A coin valued at five cents was the first official coin of the United States (in 1792), but nickels did not appear in the U.S. until 1866. On May 16 of that year, Congress passed an act to usher in the new five-cent coin, made of 25 percent nickel and 75 percent copper.
Over the next seven years, the Mint produced nickels and silver half dimes, before phasing out the half dimes. There are four basic nickel designs: Shield, Liberty, Buffalo and the Jefferson, with only slight variations in early coins. The 2004-05 coins commemorated Lewis & Clark’s journey and the obverse of the coin — the side with the head, typically — got a makeover in 2006.
The value of coins varies by demand and is influenced by rarity and condition. In the U.S., two main organizations, the Professional Coin Grading Service (PCGS) and Numismatic Guaranty Corporation (NGC), evaluate coins using the Sheldon Scale to assign a numerical rating, from 1 to 70. Coins rated 60 or higher are referred to as "mint" state coins. Gem coins are rated 66 or higher, and they possess exemplary strike and luster and no noticeable abrasions.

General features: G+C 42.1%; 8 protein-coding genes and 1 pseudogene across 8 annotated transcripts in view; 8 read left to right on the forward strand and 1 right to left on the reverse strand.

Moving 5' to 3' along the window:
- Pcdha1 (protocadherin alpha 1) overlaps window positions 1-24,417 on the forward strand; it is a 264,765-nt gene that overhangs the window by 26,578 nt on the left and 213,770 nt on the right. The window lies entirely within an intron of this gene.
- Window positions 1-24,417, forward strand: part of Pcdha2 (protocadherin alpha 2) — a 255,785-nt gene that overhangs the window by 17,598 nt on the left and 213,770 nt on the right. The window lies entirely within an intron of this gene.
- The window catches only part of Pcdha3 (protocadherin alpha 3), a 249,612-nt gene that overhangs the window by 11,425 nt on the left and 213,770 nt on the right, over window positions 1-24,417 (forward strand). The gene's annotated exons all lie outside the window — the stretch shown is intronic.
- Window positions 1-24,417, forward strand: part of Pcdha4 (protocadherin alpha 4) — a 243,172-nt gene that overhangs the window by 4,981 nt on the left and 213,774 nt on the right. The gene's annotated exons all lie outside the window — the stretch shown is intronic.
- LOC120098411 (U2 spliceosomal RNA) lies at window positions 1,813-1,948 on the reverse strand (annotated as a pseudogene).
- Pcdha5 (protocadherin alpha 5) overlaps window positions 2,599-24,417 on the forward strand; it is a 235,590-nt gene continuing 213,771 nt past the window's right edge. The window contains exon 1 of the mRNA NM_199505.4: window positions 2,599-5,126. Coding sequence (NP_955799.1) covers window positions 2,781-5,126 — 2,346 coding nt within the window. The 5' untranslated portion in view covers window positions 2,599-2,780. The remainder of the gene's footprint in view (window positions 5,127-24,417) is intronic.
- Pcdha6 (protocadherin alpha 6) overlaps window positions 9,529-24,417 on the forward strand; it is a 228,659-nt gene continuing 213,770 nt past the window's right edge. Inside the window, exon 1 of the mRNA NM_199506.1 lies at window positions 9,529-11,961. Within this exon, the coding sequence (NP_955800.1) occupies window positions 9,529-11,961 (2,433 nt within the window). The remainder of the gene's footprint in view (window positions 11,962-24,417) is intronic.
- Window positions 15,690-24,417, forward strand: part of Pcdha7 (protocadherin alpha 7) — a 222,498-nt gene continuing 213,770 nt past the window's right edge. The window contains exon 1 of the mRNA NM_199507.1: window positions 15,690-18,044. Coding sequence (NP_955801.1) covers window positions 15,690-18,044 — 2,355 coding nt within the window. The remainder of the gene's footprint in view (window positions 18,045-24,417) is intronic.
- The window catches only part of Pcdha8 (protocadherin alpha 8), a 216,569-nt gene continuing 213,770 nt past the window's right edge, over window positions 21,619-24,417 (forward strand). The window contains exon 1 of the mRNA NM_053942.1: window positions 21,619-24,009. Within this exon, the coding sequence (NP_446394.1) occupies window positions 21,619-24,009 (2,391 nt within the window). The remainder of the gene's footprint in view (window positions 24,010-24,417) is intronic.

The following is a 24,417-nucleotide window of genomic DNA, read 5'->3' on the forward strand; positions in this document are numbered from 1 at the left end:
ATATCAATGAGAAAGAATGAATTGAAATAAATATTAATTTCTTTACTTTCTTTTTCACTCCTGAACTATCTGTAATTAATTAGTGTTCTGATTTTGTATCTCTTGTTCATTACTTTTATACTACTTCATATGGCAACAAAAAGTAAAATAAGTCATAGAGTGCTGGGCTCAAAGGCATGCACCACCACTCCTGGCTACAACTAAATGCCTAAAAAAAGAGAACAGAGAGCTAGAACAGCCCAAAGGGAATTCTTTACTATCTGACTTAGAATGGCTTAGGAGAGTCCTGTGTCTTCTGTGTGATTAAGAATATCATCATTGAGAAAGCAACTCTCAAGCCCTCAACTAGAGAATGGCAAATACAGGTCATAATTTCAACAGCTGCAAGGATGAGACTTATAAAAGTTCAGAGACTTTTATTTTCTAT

You’re not likely to find one of the following 20 nickels under your couch cushions. But if you do, don’t spend it. They are worth a combined $15 million.